How much should companies spend on managing health & safety?

The amount of money that a company should ring-fence for health & safety depends on the level of risk that exists within that organisation – generally speaking, the risks tend to be greater where there are occupational hazards such as asbestos, dust, machinery and manual handling.

How should that money be spent?

Health & safety spend can be broadly categorised into investments in technology/equipment and investments in time, e.g. training, auditing, implementing reporting systems etc. 

One example of how investing in technology can make a business more efficient and effective whilst preventing injury is the use of drones and satellite imaging for carrying out roof surveys. By harnessing these technologies, people don’t have to work at height, and more accurate information can be gathered. 

How can you get the best value from health & safety-related investments?

It is essential that organisations invest in the most up to date technology/equipment, rather than trying to cut corners, which can be counter-productive. 

Take, for example, hand-held power tools: in the last five years, leading manufacturers have developed tools that create less vibration for the user. However, some companies, in the interests of cost-saving, still choose to economise on cheaper tools that generate more vibration, thereby exposing workers to the risk of developing musculoskeletal disorders.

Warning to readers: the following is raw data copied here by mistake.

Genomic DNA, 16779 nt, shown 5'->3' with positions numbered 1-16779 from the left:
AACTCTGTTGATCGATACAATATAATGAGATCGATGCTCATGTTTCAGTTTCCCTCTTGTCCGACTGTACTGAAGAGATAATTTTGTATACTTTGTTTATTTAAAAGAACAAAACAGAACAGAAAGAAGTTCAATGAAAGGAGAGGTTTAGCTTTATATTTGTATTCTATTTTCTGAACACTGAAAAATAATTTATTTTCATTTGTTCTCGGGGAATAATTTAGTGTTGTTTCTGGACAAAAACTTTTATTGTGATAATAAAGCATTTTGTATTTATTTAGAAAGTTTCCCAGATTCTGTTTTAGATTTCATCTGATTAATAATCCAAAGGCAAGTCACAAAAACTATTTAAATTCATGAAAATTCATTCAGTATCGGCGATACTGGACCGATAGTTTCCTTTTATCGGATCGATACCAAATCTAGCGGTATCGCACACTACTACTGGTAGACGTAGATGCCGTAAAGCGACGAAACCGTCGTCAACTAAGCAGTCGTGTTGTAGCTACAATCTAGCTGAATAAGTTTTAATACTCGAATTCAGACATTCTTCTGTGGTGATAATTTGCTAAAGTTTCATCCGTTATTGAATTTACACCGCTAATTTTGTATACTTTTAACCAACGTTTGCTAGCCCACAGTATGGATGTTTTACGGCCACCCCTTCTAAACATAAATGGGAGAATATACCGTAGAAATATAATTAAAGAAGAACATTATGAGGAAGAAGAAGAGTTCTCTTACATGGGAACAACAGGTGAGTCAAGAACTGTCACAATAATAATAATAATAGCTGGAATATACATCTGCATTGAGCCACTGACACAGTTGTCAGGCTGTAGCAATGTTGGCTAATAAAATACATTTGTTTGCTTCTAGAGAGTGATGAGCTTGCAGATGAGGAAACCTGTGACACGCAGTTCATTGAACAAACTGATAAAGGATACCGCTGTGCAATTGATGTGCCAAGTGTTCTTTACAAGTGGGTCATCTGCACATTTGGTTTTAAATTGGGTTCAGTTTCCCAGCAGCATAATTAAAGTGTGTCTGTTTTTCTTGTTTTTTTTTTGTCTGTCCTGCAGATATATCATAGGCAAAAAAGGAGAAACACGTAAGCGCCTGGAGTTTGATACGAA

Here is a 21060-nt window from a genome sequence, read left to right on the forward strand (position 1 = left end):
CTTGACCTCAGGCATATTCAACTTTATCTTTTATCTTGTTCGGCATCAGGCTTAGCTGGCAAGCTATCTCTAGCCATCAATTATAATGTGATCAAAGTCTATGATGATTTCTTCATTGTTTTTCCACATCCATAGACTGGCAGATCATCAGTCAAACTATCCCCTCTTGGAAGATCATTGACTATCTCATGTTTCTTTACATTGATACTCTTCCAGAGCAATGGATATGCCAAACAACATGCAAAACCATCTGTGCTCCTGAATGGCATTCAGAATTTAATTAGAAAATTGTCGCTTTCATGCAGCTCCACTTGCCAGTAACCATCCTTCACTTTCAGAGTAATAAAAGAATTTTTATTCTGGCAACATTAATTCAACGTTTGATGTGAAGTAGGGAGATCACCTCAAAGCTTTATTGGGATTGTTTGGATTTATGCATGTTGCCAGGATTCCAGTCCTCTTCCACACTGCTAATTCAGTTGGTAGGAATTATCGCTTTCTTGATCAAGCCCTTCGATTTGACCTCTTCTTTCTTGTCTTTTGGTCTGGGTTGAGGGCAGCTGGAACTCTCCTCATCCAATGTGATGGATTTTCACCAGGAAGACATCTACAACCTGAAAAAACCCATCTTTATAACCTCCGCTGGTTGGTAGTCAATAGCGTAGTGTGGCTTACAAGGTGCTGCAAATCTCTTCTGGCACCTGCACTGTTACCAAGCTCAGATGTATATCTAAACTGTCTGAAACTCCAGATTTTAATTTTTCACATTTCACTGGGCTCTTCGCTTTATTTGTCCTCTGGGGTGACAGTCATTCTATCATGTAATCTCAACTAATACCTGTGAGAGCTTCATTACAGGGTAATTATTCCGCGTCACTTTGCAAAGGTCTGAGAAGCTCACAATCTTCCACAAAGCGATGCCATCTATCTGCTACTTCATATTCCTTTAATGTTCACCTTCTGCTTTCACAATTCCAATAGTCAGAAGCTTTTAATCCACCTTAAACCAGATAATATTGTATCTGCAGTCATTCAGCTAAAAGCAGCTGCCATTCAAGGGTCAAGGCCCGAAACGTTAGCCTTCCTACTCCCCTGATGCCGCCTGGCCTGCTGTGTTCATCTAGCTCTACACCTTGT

To ensure money spent on training is not wasted, first of all, be sure that you understand exactly what training is required, and secondly, select a competent training provider. Find out who is delivering the training, what their qualifications are and what they are promising to do. Consider whether the length and format of the course is sensible - for example, a manual handling course that lasts an hour is probably too short, but one that lasts a full day is probably too long unless you have serious manual handling issues in the workplace that cannot be designed out or eased with the right equipment. 

Too often, businesses see health & safety training as a box-ticking exercise rather than thinking it through as a process that can benefit the business. 

About the author

A structural engineer, Philip Baker, has spent the last 25 years in health and safety for a very broad range of clients.  As well as running health & safety consultancy BPS Solutions, Philip holds a number of non-executive director positions for health & safety organisations and sits on and chairs several industry committees.  Amongst these roles, Philip is on the board of the British Safety Industry Federation, the Occupational Safety and Health Consultants’ Register and the Association for Project Safety.


[2]  Calculating the international return on prevention for companies - Final report 2013, ISSA